Amid changing narratives in West Asia, PM Modi has successfully de-hyphenated India’s Israel and Palestine policy.
Narendra Modi’s visit to Israel is historic, being the first by an Indian Prime Minister since the country’s independence in 1948 and India’s recognition of it in 1950.
His Israeli counterpart Benjamin Netanyahu, popularly known as Bibi, pulled out all stops for his ‘friend’ Modi, including greeting him personally upon arrival at Tel Aviv’s Ben Gurion Airport. This made Modi just the second world leader, after US President Donald Trump, for which Israel made exceptions from standard protocol.
The positive personal chemistry between Modi and Netanyahu was obvious during the well-rehearsed ceremonial welcome. The airport welcome ceremony was quite elaborate by Israeli standards, since it is not a country known for pomp and ceremony. In fact, it has always been down to earth and pragmatic.
Getting over bugbears of history
It has taken several decades for India-Israel ties to reach a stage for an Indian PM to undertake a visit. Modi has prepared well for this historic visit, to overcome what has been called the “hesitation of history”.
India’s traditionally close ties with the Arab world have always been a factor in this hesitation in openly engaging Israel, because many Islamic countries have seemingly sided with Pakistan in a knee-jerk fashion.
This narrative has undergone a change, primarily because of India’s growing economy, technological advancement, and stability as the world’s largest democracy. At the same time, Pakistan has been on the slippery slope downwards, bogged down today in the quagmire of terrorism, slow economic growth, and insurgencies in Balochistan and Pashtunistan.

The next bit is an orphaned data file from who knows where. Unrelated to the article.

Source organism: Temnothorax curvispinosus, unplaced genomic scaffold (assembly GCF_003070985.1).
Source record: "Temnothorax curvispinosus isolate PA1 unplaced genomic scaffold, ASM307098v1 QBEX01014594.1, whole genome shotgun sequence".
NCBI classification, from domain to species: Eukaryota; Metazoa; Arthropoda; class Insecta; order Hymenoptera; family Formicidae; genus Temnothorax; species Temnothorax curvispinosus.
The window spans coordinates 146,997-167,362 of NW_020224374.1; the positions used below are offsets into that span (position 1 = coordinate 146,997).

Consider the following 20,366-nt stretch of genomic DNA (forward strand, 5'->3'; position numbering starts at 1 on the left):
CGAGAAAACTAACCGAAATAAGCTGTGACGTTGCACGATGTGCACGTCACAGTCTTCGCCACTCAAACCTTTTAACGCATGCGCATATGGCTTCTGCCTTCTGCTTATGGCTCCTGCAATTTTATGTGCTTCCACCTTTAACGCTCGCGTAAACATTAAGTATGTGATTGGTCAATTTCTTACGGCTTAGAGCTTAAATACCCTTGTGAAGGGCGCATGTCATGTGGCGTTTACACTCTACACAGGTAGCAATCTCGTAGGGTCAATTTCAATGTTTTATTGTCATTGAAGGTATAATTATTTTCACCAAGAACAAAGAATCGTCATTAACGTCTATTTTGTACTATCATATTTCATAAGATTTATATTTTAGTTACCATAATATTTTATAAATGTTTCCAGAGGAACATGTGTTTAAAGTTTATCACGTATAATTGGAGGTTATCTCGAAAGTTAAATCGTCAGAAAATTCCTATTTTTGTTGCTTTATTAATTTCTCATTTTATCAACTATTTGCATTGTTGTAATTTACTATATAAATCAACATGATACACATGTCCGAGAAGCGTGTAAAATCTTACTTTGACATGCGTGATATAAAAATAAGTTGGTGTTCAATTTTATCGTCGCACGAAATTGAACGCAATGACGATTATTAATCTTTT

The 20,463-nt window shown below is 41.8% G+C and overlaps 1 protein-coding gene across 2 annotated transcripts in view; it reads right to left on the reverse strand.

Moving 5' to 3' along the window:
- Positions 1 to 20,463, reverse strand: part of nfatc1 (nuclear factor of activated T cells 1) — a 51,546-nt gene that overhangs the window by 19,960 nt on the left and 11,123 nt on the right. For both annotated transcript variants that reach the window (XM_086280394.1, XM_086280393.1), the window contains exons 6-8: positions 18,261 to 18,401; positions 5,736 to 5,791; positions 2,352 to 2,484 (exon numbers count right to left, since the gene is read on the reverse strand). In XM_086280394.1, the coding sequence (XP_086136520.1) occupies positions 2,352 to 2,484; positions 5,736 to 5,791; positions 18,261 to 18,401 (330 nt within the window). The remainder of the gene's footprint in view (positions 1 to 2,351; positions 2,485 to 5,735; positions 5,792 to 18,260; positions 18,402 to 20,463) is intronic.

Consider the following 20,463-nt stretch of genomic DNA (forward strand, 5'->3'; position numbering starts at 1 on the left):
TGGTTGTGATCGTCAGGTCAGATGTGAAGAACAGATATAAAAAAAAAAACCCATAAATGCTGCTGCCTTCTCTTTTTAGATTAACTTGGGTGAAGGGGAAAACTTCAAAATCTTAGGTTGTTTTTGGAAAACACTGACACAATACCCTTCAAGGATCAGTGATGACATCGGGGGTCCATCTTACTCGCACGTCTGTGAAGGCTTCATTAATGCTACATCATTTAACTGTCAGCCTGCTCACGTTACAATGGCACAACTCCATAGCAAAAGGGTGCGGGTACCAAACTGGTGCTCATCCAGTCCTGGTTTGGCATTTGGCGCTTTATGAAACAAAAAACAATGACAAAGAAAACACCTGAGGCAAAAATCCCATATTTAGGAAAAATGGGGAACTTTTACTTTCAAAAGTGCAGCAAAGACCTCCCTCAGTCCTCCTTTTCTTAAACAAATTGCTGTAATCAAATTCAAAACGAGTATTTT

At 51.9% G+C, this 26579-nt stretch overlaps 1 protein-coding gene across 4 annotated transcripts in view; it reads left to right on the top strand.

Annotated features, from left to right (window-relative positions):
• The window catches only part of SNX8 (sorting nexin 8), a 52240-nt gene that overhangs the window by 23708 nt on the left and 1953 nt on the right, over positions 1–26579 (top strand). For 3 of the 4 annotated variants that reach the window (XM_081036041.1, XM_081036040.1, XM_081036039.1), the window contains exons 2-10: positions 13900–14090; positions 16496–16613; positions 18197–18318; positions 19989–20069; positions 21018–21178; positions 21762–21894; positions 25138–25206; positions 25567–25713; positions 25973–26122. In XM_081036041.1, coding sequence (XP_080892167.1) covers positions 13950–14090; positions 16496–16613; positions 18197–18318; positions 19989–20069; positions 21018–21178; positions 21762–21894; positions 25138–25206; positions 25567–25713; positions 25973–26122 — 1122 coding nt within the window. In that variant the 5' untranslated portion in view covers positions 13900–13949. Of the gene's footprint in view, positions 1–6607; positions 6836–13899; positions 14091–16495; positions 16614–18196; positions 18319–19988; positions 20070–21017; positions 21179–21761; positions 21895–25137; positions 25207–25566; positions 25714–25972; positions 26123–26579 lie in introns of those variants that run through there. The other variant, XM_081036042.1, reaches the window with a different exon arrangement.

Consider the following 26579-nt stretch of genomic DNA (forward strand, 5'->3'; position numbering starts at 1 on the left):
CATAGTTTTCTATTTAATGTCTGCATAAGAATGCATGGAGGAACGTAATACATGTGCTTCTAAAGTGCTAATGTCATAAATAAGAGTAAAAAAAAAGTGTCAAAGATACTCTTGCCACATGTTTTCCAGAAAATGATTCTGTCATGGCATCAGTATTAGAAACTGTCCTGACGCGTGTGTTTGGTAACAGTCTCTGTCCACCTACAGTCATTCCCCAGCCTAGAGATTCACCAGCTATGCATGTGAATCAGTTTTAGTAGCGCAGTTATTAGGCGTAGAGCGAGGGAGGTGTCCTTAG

The old argument about India’s Muslims reacting negatively has become irrelevant. Political parties in India that have courted the Muslim vote were more sensitive to openly embrace Israel. The BJP broke the mould after diplomatic relations were established in 1992 by the Narasimha Rao-led Congress government. BJP leaders were regular visitors to Israel. PM Modi also visited Israel as CM of Gujarat in 2006, and nurtured the economic relationship between companies from both countries.
Before visiting Israel, PM Modi has carefully cultivated selected Arab countries like Saudi Arabia and UAE. He has also visited Iran, perhaps the most virulent opponent of Israel, and hosted the Palestinian President in Delhi.
The regional situation in West Asia has also helped India’s calibrated moves. The tension and rivalry between Saudi Arabia and Iran has become the defining geo-political issue, creating space for India to de-hyphenate ties between Israel and other countries in the region.
Advantages of cooperation
Netanyahu accompanied Modi on all his official engagements, in an extraordinary gesture of friendship. The leadership in both countries has grasped the opportunity that could not be postponed any longer.
The seven agreements signed during the visit cover the fields of defence, counter-terrorism, water management, sanitation, cooperation in Space, trade, innovation and agriculture.
Soon after India established diplomatic relations in 1992, cooperation in agriculture was first off the mark, followed by defence procurement. Israel has pioneered agricultural technologies and water management techniques that minimise water utilisation.
In the defence sector, Israel has developed several technologies which have proven effective in border management and fighting cross-border terrorism. Certain weapon systems like missiles and technologies like guidance systems, radars, sensors and other sensitive technologies have also been procured by India.
Unlike many countries which continue to deny India sensitive technologies, Israel is more generous in releasing high-technology products. This approach has helped in joint production of high technology products.